Every year on December 17 thousands of faithful Cubans participate in the annual pilgrimage to Saint Lazarus altar at the El Rincon Church on the outskirts of Havana. Every year, faithful from all corners flock to this chapel, many carrying offerings, to fulfill promises that they credit to the saint's intervention.
The annual festival is a time for believers to pay tribute to Saint Lazarus whose image is housed at the sanctuary built next to a Leprosorium.
Saint Lazarus is considered the patron saint of lepers and is often believed to intervene in miracles for the poor.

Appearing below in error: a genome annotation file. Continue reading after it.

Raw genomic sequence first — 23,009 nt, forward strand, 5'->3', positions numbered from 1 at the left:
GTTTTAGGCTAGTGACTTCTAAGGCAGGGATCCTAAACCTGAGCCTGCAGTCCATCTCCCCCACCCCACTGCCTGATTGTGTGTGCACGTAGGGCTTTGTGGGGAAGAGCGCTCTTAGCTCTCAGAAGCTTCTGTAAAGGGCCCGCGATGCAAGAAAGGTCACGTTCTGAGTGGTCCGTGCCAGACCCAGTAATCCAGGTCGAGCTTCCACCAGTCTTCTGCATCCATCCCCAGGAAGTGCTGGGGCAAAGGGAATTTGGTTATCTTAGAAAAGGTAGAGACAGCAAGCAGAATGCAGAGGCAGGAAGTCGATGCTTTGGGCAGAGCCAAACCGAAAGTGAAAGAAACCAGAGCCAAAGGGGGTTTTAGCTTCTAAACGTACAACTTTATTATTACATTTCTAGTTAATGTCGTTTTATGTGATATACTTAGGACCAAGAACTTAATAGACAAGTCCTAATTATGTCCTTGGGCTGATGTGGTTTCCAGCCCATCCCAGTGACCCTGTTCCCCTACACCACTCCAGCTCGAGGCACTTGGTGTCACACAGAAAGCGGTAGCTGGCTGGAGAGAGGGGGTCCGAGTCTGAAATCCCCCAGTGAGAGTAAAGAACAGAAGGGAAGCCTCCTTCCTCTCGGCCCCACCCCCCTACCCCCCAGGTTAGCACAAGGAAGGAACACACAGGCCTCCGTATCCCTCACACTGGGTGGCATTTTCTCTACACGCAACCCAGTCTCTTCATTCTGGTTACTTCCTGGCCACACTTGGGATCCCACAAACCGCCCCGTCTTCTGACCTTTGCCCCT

The traditional iconography for this saint is on crutches, with his sores being licked by dogs.
While the celebration echoes traditional Catholic teachings of sacrifice, some Cubans who follow the Afro-Cuban fusion religion of Santeria have combined the attributes of Saint Lazarus with the orisha or god Babalu Aye. Followers of this religion, brought to Cuba from Africa during the slave trade, invoke Saint Lazarus to heal health ailments.
The pilgrimage is one of the most important to Cuban Catholics.
by Locus Jan